References[edit | edit source]

  1. politics | Definition of politics in English by Oxford Dictionaries [Internet]. Oxford Dictionaries | English. 2018 [cited 1 December 2018]. Available from:
  2. post-truth | Definition of post-truth in English by Oxford Dictionaries [Internet]. Oxford Dictionaries | English. 2018 [cited 1 December 2018]. Available from:
  3. Pashkova V. Arendt's Political Thought: The Relationship Between Truth And Politics [Ph.D]. Western Sydney University; 2016. [cited 1 December 2018] Available from:
  4. Arendt H. Between past and future. 1st ed. New York: Viking Press; 1968. [cited 1 December 2018] 227.
  5. Pashkova V. Arendt's Political Thought: The Relationship Between Truth And Politics [Ph.D]. Western Sydney University; 2016. [cited 1 December 2018] Available from:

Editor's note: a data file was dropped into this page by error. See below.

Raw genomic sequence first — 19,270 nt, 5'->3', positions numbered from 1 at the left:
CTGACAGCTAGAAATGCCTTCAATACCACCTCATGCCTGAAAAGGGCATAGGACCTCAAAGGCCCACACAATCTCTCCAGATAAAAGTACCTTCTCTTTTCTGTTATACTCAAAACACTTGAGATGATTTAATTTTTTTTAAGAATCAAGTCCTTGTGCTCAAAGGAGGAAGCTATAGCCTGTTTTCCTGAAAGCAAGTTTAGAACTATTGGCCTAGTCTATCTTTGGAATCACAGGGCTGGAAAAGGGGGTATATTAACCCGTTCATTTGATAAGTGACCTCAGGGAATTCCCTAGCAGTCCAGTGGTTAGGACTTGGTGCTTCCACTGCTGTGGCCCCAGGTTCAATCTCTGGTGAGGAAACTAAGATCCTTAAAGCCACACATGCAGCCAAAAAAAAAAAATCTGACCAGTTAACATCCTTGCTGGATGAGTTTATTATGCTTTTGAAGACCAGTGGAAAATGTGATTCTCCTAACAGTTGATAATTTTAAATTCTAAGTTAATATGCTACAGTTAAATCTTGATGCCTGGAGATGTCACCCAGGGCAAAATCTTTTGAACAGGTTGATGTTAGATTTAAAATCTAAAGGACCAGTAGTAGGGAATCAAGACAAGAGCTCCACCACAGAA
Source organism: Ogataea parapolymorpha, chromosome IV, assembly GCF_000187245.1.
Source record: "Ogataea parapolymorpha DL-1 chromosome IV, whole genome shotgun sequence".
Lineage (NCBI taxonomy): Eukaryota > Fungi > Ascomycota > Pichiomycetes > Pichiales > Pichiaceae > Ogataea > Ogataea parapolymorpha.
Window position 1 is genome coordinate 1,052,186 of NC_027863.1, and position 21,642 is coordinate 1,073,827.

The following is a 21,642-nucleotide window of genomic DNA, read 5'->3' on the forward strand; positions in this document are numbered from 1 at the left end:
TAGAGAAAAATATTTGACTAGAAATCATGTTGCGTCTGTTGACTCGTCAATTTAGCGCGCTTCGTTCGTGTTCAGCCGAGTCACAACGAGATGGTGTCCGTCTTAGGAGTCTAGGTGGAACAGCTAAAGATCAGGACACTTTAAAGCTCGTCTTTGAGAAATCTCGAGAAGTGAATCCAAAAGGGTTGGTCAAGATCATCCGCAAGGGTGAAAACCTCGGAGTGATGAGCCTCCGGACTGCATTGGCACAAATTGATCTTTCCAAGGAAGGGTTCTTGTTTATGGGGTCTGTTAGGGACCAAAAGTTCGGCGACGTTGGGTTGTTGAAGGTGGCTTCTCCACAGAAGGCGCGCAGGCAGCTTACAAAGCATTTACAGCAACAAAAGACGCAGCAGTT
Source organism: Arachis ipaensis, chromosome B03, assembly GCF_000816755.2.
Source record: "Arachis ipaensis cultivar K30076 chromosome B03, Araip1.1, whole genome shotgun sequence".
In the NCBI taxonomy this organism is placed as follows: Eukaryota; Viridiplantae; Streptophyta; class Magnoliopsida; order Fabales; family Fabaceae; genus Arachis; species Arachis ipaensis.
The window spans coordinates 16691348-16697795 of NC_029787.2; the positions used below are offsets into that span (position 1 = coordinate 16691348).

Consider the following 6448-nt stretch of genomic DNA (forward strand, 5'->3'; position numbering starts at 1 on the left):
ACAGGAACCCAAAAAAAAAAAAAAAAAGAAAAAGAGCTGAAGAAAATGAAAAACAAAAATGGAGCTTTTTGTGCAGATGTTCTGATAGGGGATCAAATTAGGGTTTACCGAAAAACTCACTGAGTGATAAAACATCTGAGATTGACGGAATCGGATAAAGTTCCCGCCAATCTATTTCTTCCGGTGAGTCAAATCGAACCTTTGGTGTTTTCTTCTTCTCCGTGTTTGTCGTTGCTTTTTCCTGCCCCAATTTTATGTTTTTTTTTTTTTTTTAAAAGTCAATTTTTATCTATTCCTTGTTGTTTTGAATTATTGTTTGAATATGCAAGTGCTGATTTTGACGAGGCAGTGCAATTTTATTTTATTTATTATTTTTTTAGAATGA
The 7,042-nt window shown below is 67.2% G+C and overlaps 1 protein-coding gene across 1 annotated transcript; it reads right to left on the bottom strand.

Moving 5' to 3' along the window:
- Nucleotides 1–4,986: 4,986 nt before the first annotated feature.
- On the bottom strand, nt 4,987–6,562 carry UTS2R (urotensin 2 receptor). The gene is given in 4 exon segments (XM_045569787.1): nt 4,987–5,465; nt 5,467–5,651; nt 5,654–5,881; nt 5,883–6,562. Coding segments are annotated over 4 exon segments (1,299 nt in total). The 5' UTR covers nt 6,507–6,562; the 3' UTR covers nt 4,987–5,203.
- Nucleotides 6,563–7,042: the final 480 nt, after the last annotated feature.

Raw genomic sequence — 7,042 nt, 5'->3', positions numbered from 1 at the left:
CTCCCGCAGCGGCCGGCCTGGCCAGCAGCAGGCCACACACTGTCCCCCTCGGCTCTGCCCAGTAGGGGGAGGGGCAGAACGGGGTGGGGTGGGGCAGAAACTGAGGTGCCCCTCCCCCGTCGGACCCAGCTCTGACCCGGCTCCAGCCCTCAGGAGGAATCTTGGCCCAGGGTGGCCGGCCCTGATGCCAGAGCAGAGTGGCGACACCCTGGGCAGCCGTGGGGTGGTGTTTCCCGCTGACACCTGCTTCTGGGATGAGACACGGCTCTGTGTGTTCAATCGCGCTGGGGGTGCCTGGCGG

6. Arendt H. Between past and future. 1st ed. New York: Viking Press; 1968. [cited 1 December 2018] 227.
  7. Arendt H. Between past and future. 1st ed. New York: Viking Press; 1968. [cited 1 December 2018] 228.
  8. The Electoral Commission. EU Referendum Results. [cited 29 November 2018] Available from:
  9. The Electoral Commission. Electoral Commission designates ‘Vote Leave Ltd’ and ‘The In Campaign Ltd’ as lead campaigners at EU Referendum. [cited 29 November 2018] Available from: [cited 29 November 2018]
  10. Johnson B. 15th September 2017. My vision for a bold, thriving Britain enabled by Brexit. The Daily Telegraph. [cited 29 November 2018] Available from:
  11. The UK Statistics Authority. UK Statistics Authority statement on the use of official statistics on contributions to the European Union. [cited 29 November 2018] Available from:
  12. The BMA. 15th November 2018. EU Survey 2018. [cited 8 December 2018] Available from: